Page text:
On Thursday, February 16, 2012 3:03:04 PM UTC-8, Gene Wirchenko wrote:
On Thu, 16 Feb 2012 13:51:34 -0800, Patricia Shanahan
On 2/16/2012 12:59 PM, Lew wrote:
BTW, asking a bunch of software guys for legal advice is absolutely a winning
formula. Make sure to ask taxi drivers for medical advice and supermarket
cashiers where to invest as well. ...
There is one situation in which asking a programmer about this is useful
- asking the author of the code about a proposed use.
The first step should, of course, be to look at the code itself and the
web site for licensing information. The next step, if the code contains
a copyright notice, an @author tag, or other indication of authorship,
should be to try to contact the author.
I agree with this.
I also think that someone posting tutorial material that is
freely available on the Web can be presumed to be making it freely
available for use. Otherwise, what is the point of the tutorial? An
explicit copyright statement with the code would trump that though.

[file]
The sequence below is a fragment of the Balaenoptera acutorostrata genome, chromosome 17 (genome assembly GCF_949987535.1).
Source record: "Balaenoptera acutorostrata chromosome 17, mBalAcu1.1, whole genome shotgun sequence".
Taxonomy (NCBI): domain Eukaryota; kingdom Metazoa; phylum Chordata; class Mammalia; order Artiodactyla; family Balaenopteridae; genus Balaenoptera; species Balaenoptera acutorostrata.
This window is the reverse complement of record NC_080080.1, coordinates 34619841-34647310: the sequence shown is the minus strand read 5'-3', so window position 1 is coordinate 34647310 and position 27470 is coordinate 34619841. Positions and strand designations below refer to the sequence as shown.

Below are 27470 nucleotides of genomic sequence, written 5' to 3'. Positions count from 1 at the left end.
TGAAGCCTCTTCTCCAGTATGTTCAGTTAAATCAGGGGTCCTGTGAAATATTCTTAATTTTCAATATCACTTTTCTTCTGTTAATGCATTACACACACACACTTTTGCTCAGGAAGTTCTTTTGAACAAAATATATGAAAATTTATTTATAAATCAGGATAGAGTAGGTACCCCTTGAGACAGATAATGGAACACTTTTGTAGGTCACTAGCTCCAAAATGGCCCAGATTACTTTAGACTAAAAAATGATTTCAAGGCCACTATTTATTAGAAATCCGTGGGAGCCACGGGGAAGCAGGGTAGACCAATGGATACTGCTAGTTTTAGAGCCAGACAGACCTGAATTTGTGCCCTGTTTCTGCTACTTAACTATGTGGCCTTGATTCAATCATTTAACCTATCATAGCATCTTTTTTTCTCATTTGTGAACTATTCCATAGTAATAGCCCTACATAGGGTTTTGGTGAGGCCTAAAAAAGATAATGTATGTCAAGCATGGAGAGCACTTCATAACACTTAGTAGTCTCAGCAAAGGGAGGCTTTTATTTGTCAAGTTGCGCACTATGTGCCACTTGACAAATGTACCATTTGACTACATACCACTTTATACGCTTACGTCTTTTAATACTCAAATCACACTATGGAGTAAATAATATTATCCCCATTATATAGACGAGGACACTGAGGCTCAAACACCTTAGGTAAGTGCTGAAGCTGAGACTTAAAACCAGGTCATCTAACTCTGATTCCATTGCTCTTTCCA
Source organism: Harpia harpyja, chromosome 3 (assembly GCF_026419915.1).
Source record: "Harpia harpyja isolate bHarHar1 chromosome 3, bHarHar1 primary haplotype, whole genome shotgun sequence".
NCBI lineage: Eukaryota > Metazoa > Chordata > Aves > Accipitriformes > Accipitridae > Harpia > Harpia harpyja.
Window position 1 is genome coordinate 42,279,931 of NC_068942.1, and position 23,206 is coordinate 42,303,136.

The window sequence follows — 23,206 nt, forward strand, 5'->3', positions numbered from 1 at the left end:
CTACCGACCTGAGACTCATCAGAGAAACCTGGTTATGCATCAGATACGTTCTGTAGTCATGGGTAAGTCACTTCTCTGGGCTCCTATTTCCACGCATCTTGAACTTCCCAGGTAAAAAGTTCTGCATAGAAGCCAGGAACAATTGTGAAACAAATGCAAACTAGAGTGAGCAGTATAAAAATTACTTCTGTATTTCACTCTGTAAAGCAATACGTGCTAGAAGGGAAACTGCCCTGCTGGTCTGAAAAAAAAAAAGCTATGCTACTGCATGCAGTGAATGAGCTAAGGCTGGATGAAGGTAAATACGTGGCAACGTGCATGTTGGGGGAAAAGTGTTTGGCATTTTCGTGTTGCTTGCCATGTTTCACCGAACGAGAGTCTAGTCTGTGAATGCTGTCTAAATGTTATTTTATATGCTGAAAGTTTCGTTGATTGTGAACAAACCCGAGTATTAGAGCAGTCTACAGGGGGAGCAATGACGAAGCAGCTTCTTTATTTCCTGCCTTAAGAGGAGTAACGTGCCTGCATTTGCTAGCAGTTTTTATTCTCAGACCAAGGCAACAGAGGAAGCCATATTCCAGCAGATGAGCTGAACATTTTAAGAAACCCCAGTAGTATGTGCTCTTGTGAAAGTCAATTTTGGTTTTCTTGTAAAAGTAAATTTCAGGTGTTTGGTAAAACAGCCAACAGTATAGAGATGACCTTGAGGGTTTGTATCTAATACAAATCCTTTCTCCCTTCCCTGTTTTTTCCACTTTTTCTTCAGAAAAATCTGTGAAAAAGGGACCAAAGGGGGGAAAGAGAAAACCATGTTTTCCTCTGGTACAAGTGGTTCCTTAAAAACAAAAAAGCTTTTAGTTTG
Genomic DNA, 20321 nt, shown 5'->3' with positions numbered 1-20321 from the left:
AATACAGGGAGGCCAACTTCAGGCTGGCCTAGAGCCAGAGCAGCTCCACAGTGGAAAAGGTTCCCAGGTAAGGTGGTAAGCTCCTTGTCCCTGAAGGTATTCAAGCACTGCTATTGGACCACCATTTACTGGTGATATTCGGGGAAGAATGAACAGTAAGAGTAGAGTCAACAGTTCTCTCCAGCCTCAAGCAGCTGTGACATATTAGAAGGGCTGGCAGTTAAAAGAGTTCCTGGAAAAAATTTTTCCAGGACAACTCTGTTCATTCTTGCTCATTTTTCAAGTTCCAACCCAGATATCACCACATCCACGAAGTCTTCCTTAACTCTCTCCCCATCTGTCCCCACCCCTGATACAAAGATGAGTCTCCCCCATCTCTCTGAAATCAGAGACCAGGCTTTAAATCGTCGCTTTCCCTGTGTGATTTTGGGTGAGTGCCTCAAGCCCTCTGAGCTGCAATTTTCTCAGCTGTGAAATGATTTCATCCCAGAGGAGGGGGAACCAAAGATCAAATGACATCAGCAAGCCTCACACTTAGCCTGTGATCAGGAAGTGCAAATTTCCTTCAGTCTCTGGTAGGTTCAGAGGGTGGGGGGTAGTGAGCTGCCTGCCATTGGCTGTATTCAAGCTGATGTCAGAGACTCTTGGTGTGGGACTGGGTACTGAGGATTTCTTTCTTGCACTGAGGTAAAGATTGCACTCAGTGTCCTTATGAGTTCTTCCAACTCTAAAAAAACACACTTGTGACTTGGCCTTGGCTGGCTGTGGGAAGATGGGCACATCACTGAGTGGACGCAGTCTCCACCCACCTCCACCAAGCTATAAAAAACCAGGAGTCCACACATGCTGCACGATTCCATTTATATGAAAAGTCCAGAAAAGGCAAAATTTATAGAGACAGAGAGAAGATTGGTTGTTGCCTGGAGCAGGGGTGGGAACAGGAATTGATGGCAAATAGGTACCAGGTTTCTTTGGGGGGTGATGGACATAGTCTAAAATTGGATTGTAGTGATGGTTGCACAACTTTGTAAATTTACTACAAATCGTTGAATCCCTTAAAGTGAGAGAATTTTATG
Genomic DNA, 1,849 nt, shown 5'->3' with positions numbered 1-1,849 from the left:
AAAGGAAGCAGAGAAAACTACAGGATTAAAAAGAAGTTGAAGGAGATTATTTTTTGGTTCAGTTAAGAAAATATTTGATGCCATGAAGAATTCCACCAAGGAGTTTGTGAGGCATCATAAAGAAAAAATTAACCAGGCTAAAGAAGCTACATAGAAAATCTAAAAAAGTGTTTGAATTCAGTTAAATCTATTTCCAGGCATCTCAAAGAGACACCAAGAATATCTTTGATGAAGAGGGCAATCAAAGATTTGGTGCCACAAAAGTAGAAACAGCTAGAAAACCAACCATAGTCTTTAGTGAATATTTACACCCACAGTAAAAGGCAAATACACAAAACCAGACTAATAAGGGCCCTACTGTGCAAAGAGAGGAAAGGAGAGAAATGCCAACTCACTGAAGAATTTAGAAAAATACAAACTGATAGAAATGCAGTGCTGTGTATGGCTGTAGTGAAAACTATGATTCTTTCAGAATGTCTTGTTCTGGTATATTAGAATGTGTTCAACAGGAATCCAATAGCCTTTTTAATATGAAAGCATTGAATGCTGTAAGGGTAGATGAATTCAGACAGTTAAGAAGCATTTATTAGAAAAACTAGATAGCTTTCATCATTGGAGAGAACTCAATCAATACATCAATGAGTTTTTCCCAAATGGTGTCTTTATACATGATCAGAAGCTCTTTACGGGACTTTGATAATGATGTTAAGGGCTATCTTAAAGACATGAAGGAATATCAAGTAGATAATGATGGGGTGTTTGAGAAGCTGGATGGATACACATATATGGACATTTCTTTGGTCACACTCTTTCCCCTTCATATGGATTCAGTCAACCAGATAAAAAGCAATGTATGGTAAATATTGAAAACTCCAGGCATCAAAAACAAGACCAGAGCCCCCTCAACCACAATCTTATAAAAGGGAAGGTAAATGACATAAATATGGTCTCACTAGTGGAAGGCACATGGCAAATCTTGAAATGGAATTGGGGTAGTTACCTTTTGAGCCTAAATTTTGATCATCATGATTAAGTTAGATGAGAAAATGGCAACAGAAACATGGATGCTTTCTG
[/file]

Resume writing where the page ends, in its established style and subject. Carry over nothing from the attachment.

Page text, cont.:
It's too strong a conclusion, "freely" available. A tutorial's code very
reasonably could be licensed only for personal use in service of learning the
material in the tutorial. Presence in a tutorial is not presumptive evidence
that code is licensed freely or in the public domain.
Regardless of our assumptions, the law is what prevails. In the U.S., the law
does not require a copyright notice for there to be an enforceable copyright.
So while you may presume anything you want, presumptions not being things that
require or benefit from evidence, that presumptuousness can lead you into
trouble. The law will still hold you to account, and that trumps all
It's safer to assume, assumptions being things that can benefit from evidence.
In the case of U.S. copyright law, the safe assumption is that the material is
copyright, that the rights are restricted, and that you may not disseminate that expression beyond the boundaries of fair use, absent affirmative evidence
That's also a safe conclusion. Conclusions are things that require evidence.
Generalizing about the web is difficult. The web is partly commercial
and source code is made available under many different licenses. So
on the web means us as you want.
of posting code is for people to use it. So I would argue that
that the permission need to be in writing.